May 28, 1998
Bison Crossing Near Mr. Rushmore
Today's Reading: "Bison Crossing Near Mt. Rushmore" by May Swenson from NATURE, published by Houghton Mifflin Company (1994).
The PORTLAND ROSE FESTIVAL begins this weekend in Oregon and runs through June 21.
It's the birthday of MAEVE BINCHY, born near Dublin, Ireland in 1940, the author of the 1990 novel Circle of Friends. She grew up in an Irish harbor town and taught history at a girl's school in Dublin. During her summer vacations she'd travel, and when she was 23 years old wrote her father a long letter from a kibbutz in Israel, which he enjoyed so much that he submitted it to the local newspaper. The paper asked her for more, so she became a freelance columnist, eventually left teaching and went to work as the London correspondent for the Irish Times.
It's the birthday in Logan, Utah, 1919 of poet MAY SWENSON. She worked as a stenographer and editor in New York City for a time, and wrote several poems that appeared in the New Yorker. She came out with two popular poetry collections for children, Poems to Solve (1966) and More Poems to Solve (1971) that included "Analysis of Baseball." "It's about the ball, the bat, the mitt, the bases and the fans. It's done on a diamond, and for fun. It's about home, and it's about run."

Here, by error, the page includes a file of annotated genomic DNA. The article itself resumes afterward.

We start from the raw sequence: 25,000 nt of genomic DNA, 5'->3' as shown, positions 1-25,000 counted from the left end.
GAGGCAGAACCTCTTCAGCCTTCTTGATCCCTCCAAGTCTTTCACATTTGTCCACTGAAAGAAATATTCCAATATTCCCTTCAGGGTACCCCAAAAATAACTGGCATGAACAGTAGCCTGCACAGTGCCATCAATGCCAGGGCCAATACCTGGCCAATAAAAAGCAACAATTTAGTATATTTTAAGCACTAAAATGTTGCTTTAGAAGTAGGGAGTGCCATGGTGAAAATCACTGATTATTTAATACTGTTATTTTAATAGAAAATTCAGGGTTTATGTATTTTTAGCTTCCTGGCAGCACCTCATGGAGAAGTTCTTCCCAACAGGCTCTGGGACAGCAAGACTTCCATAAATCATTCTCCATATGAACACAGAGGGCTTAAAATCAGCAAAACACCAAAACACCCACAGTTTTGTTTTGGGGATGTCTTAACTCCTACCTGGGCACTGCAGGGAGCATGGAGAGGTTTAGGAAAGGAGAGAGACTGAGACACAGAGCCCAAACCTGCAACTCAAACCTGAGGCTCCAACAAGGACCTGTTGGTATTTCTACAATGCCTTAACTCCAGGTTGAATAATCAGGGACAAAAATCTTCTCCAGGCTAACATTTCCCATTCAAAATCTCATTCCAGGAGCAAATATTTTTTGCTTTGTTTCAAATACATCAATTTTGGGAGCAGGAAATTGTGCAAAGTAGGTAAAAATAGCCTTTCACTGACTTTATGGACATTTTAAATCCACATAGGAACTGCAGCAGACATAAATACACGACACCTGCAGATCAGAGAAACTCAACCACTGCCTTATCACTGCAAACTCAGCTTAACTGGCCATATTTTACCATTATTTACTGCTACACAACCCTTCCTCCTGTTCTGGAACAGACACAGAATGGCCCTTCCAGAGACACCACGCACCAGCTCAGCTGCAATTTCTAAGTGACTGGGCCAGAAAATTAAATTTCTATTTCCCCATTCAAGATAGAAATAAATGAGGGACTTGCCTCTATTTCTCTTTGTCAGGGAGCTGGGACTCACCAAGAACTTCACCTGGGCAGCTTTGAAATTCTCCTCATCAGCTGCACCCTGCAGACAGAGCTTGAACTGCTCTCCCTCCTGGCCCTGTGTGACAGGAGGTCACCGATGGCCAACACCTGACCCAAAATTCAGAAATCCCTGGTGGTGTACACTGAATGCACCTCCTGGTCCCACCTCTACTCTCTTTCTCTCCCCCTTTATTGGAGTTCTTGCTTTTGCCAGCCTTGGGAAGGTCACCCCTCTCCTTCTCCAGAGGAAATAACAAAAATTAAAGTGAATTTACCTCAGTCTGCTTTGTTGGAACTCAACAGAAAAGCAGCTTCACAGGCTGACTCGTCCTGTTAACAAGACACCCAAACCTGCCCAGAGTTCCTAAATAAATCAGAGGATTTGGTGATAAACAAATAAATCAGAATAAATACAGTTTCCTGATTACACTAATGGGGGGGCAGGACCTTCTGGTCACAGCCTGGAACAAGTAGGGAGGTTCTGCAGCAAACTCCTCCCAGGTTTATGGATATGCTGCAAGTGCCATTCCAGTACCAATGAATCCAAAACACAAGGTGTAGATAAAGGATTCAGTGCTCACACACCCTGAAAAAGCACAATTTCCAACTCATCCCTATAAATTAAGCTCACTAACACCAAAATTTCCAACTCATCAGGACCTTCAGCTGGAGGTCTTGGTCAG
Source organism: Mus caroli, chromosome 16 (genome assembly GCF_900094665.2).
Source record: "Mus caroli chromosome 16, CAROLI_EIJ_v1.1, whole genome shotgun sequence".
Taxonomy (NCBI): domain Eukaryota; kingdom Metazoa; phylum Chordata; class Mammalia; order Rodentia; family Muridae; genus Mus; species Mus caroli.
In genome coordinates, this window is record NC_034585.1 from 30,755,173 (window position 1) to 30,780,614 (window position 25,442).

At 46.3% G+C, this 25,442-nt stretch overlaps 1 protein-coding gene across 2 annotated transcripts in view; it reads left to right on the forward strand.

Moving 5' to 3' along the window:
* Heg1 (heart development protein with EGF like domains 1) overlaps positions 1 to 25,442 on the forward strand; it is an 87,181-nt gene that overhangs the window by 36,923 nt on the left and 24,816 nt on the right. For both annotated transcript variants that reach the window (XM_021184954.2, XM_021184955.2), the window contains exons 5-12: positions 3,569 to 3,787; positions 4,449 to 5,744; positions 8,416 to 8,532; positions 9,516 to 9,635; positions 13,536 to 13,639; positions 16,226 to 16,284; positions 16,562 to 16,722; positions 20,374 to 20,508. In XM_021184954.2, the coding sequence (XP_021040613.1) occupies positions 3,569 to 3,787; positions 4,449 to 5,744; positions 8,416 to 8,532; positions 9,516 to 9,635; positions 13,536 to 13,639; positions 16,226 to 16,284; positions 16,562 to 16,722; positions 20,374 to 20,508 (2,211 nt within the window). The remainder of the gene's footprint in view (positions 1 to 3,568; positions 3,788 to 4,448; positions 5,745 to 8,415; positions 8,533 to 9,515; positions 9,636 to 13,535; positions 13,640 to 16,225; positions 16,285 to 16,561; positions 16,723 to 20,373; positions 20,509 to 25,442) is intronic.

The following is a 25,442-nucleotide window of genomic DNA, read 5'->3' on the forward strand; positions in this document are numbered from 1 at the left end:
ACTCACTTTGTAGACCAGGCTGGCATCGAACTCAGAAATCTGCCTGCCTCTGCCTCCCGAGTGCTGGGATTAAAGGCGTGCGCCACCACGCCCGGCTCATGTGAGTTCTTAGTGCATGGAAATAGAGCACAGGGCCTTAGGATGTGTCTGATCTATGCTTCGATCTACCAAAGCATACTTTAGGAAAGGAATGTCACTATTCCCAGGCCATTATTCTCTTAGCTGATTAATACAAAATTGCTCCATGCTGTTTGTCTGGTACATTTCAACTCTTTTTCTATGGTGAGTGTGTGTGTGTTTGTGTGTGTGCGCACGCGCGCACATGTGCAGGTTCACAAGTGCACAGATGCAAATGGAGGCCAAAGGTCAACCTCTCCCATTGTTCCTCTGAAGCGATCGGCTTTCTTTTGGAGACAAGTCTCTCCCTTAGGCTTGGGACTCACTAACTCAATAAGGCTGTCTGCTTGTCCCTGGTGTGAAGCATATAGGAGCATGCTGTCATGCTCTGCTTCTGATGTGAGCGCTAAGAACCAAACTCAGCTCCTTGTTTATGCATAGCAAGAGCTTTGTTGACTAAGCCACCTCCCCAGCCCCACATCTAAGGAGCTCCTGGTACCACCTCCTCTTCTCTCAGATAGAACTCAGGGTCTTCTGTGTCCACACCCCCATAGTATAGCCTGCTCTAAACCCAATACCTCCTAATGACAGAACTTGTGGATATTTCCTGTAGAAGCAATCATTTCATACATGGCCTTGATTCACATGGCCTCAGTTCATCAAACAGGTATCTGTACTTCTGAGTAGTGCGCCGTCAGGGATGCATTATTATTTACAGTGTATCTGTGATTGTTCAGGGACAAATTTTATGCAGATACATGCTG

It's the birthday in Birmingham, Alabama, 1916, of novelist WALKER PERCY, who wrote books about the search for faith and love in the South, books like Love in the Ruins, The Second Coming; and The Moviegoer, the story of salesman Binx Bolling who tries to find meaning in life through movies; it came out in 1961 and won the National Book Award.
It's the birthday in London, 1908, of IAN FLEMING, creator of Secret Agent 007, James Bond. During WWII he was in British naval intelligence, and afterward was asked to head a group of British newspapers - a job he took on the condition that he get two months off every year to write. Fleming turned out 12 James Bond books, about one a year, titles like Live and Let Die, and Diamonds Are Forever.
It's the birthday of the geologist and naturalist JEAN AGASSIZ, born 1807, in Motier, Switzerland. He came to the States in 1846 to give a series of lectures which led to a zoology professorship at Harvard where he taught for the rest of his life. His specialties were oceans, fish, and glaciers. He revolutionized science teaching by stressing the importance of hands-on contact with nature, rather than just books.
It's the birthday in Dublin, Ireland, 1779, of the poet and composer THOMAS MOORE, who between 1807 and 1834 published a series of books called Irish Melodies - 130 poems in all, set to his own music. He was a good singer, and performed them in London where they helped arouse sympathy for Irish nationalism; tunes like "The Last Rose of Summer," and "Believe Me If All Those Endearing Young Charms."
Be well, do good work, and keep in touch.®